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Calls to Expand Supreme Court Grow After Justices Strike Down New York Gun Law

Lawmakers say that expanding the High Court is the only way to combat the far right’s court packing.

Supporters of gun control and firearm safety measures hold a protest rally outside the U.S. Supreme Court on December 2, 2019, in Washington, D.C.

Progressive and Democratic lawmakers are reviving calls to expand the Supreme Court after the court’s far right justices ruled on Thursday to strike down a New York law that requires people to have a “proper cause” to obtain a license to carry a gun in public.

The decision, handed down by the court’s six-Republican majority, will have far-reaching consequences affecting not just New York, but other states that may be seeking to curtail gun violence with similar laws. The ruling was met with swift condemnation from gun safety advocates, who said that the decision will only serve to worsen gun violence in places where gun safety laws have lowered gun death rates.

The decision comes on the heels of horrific mass shootings in Uvalde, Texas; Buffalo, New York; and more. Lawmakers and gun control advocates said that the ruling is a perfect example of why Congress should pass legislation to add more seats to the Supreme Court — seats that would be filled by Democratic President Joe Biden in order to overrule the extremist right-wing conservatives on the High Court.

“This decision is dangerous. It will upend gun safety laws around the country when the American people are looking for more protection from gun violence, not less,” wrote the Congressional Progressive Caucus. “We must pass gun safety legislation. We must expand the Supreme Court.”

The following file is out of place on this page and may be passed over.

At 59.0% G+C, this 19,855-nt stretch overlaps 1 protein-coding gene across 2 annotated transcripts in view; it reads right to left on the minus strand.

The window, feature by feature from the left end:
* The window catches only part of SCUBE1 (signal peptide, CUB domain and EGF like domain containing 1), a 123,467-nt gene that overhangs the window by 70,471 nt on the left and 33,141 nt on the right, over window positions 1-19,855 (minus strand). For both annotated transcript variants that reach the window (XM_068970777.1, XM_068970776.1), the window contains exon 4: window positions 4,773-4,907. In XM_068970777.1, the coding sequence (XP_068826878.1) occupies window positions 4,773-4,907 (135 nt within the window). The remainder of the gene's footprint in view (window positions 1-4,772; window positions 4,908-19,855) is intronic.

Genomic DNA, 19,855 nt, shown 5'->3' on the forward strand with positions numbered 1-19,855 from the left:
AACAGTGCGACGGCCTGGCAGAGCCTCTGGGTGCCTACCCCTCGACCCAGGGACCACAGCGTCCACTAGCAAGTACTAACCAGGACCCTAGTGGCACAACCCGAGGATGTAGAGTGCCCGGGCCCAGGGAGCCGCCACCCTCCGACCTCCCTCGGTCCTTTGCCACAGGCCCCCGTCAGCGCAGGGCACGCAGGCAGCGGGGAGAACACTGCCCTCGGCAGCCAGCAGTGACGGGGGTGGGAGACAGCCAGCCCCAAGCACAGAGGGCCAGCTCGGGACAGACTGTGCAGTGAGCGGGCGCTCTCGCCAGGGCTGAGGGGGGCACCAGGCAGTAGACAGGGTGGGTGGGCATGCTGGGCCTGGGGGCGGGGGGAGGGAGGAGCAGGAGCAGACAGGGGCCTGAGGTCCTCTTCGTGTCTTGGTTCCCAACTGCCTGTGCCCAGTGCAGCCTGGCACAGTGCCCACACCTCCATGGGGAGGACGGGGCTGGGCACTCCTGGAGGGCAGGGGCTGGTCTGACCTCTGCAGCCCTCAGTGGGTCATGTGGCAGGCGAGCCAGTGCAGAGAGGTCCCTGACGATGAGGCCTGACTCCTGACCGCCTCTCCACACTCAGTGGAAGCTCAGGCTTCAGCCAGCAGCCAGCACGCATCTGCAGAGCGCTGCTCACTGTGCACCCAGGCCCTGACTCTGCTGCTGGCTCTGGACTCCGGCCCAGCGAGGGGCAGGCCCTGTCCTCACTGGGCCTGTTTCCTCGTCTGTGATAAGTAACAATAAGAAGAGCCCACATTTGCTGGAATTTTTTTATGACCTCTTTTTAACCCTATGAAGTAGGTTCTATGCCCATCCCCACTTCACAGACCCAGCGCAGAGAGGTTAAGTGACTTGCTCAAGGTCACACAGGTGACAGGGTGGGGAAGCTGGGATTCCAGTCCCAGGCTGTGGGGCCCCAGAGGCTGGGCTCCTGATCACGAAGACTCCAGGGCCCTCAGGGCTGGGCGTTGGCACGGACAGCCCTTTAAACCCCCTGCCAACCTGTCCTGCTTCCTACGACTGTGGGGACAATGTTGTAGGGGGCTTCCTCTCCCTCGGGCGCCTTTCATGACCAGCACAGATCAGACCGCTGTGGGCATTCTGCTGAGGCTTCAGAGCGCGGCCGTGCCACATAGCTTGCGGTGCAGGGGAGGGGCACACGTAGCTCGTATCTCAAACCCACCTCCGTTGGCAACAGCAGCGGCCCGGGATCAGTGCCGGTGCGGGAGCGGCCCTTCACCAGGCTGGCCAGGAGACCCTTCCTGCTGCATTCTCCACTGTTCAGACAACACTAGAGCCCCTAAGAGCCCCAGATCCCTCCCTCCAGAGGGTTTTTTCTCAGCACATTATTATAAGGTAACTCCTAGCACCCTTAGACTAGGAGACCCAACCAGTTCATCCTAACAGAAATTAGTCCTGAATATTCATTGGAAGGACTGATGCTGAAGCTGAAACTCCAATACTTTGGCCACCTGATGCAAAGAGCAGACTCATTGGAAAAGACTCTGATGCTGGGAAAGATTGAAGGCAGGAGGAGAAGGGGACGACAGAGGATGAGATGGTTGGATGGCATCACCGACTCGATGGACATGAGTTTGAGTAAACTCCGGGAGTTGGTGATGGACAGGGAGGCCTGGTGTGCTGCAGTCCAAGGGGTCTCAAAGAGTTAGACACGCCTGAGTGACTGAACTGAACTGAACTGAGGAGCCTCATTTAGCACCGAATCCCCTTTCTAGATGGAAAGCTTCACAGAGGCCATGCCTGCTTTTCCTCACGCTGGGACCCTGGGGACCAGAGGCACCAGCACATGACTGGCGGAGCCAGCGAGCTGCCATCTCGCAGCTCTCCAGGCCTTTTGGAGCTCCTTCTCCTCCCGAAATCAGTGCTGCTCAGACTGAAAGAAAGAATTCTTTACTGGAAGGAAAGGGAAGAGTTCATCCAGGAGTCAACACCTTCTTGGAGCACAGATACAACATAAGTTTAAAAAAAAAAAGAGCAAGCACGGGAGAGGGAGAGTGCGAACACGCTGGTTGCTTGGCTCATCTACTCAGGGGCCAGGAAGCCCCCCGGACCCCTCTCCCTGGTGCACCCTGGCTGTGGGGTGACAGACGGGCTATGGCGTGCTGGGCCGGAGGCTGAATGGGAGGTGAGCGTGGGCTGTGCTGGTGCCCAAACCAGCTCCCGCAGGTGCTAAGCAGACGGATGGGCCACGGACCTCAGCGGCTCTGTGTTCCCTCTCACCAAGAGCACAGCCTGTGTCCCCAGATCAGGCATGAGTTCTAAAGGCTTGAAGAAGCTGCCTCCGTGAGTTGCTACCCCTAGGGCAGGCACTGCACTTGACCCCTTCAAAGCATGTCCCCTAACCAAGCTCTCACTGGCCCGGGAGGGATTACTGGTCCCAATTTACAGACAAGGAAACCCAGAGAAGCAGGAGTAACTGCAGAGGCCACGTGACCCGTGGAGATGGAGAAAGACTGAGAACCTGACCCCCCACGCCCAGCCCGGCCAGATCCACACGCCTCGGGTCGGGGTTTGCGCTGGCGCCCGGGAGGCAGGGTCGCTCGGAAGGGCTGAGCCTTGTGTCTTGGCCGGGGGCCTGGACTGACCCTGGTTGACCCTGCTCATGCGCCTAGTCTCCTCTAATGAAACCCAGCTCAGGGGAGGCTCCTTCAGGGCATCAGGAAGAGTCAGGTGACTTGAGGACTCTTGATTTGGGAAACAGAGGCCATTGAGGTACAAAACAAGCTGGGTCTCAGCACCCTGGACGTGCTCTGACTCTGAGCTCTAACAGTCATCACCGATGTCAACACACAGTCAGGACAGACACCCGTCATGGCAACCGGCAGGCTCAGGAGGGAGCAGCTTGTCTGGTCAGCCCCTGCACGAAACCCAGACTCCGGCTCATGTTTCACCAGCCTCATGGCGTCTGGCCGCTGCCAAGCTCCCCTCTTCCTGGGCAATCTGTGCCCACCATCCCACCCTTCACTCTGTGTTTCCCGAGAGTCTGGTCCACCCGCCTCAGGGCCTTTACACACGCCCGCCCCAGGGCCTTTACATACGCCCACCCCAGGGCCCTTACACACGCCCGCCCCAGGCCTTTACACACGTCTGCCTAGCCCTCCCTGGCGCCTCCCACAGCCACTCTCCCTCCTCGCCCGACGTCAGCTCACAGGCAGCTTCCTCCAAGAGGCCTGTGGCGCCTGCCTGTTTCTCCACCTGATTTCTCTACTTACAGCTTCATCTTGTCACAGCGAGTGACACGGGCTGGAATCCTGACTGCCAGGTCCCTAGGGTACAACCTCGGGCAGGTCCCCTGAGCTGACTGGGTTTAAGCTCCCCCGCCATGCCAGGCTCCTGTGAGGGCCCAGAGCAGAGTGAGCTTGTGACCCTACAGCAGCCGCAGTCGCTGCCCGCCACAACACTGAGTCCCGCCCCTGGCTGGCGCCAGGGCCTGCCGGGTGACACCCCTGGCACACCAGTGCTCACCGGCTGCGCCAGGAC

The Senate passed a law this week that would take steps toward federal gun safety regulations, like closing the so-called boyfriend loophole and creating stricter background check requirements for gun sellers and buyers under the age of 21. While the bill contains what are likely the only gun restrictions that could pass Congress under the filibuster, gun safety activists have said that the law is inadequate to address the gun violence epidemic in the U.S.

Some progressive groups have praised Thursday’s ruling because the New York law was “arbitrarily and discriminatorily applied” to nonwhite groups, the Legal Aid Society said. However, the High Court’s reasoning for overturning the law was likely unrelated to the racial discrimination or carceral rates perpetrated by its enforcement. Rather, conservative lawmakers, empowered by what they see as a win, have used the decision to call for gun violence against the left.

Democratic lawmakers in the House also called for Supreme Court expansion on Thursday in reaction to the gun safety ruling; the ruling to limit Fifth Amendment Miranda rights; an upcoming decision on federal agencies’ ability to regulate air pollution; and, of course, the expected decision to overturn Roe v. Wade.

“Miranda. Gun control. Voting rights. Abortion care. Clean air and water,” wrote Rep. Rashida Tlaib (D-Michigan). “SCOTUS repeatedly fails to protect our rights, autonomy, and safety, and it shows no signs of stopping. There’s only one way to course correct its extremism before it’s too late — we must expand the Court.”

“Today, the far-right Court has gone out of its way to expand the Second Amendment and undermine public safety, while shrinking the Fifth Amendment and taking away Miranda rights,” said Sen. Ed Markey (D-Massachusetts). Markey introduced legislation to add four seats to the Supreme Court last year. “We cannot allow this overtly political Court to stand in the way of our safety. Expand the Court.” Fellow sponsor of the bill Rep. Mondaire Jones (D-New York) joined in, saying that the Court is “packed with far-right, radical ideologues.”

While lawmakers have called for Supreme Court expansion for over a year now, conservative Democrats are opposed to the idea, even though the number of justices in the Supreme Court is completely arbitrary and the nine-justice limit has been exploited by Republican lawmakers and presidents elected with only a minority of the popular vote.

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